On the other hand, as bassmadrigal stated, sometimes there's a good reason that a SlackBuild hasn't been updated to the latest version.

BW-userx 05-17-2017 01:35 PM

Quote:

Originally Posted by montagdude (Post 5711989)
Unfortunately, given the sizes of the SlackBuilds.org maintainer base and the repository, there will always be some that are not actively maintained. That's why, if you use something and the maintainer can't support it anymore, it would be helpful to step in and take over maintainership if you can. Think of it as paying it forward. After all, it's a community volunteer effort, and everyone's time is limited.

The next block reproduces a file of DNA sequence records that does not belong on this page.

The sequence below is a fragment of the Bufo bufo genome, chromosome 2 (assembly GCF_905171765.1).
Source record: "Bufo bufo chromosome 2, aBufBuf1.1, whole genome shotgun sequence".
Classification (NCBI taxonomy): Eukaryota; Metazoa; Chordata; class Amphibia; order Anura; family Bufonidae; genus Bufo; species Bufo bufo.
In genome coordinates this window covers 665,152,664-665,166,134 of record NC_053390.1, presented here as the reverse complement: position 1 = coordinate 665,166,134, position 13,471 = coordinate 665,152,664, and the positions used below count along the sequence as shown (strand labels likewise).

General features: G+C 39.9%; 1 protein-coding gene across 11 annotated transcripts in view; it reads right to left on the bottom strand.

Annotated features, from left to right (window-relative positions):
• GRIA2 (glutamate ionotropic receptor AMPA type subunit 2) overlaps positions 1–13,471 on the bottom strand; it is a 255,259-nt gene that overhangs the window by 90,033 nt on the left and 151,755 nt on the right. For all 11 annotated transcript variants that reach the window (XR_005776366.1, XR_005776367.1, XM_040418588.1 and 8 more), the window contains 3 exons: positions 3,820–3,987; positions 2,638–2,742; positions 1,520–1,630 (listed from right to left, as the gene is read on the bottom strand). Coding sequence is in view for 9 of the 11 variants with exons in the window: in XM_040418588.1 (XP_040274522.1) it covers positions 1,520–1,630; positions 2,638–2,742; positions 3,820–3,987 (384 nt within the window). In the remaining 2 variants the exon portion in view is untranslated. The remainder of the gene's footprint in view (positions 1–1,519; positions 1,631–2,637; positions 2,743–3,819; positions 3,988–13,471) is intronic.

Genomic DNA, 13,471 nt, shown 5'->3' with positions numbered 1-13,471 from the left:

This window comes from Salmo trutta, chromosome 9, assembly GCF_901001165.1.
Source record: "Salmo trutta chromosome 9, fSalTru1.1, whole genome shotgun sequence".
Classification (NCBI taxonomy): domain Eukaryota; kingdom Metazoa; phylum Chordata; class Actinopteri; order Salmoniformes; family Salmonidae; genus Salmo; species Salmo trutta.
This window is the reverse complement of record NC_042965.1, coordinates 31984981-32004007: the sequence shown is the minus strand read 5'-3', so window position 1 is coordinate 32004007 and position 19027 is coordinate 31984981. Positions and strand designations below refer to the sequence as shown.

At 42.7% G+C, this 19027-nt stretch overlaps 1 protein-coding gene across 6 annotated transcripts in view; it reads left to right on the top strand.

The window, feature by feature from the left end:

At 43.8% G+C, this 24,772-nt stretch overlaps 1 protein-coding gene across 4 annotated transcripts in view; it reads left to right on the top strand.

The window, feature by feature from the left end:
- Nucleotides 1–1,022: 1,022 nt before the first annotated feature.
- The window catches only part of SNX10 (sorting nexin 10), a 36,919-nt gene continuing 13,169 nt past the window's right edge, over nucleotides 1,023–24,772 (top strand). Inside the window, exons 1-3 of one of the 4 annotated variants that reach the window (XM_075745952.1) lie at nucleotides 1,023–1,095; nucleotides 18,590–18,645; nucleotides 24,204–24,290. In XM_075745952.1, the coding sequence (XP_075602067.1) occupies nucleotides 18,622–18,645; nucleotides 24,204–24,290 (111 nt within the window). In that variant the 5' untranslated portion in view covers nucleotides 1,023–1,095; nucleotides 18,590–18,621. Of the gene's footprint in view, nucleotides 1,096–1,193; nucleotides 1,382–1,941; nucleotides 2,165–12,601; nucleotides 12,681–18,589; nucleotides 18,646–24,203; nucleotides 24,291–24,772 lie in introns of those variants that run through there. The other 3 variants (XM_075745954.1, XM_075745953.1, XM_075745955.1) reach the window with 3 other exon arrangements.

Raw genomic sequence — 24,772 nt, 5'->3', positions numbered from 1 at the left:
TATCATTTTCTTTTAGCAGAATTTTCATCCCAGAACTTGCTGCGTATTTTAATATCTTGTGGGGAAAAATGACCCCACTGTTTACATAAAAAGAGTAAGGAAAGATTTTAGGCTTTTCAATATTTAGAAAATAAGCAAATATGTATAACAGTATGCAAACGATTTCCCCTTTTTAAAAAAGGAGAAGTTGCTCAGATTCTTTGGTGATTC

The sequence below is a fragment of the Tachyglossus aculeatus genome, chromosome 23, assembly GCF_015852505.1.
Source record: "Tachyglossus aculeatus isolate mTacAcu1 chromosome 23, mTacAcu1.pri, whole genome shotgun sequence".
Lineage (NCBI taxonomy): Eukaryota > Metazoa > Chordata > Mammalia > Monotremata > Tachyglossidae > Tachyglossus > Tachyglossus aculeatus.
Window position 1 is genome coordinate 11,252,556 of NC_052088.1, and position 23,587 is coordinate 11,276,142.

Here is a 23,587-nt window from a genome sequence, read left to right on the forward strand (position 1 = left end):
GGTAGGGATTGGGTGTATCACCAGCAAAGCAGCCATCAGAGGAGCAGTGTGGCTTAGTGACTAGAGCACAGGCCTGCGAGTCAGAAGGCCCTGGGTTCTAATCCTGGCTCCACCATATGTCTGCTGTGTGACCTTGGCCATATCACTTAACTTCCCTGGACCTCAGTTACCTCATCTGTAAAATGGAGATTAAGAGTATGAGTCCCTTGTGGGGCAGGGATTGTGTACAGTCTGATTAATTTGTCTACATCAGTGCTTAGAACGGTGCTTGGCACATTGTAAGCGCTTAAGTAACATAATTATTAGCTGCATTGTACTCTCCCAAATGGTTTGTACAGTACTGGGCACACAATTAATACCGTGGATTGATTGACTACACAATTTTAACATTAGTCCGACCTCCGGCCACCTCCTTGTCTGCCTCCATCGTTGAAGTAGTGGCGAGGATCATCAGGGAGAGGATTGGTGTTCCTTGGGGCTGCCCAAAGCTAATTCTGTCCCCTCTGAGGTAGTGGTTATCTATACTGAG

On the other hand, as bassmadrigal stated, sometimes there's a good reason that a SlackBuild hasn't been updated to the latest version.

lets not turn this post into a guilt trip. thank you. :D

I'm actively maintaining mine on there already

montagdude 05-17-2017 01:49 PM

I didn't mean to make you feel guilty. More appreciative, yes, but not guilty.

Richard Cranium 05-19-2017 07:38 PM

Quote:

Originally Posted by BW-userx (Post 5711994)
I'm actively maintaining mine on there already

You can't scratch just one more itch? :p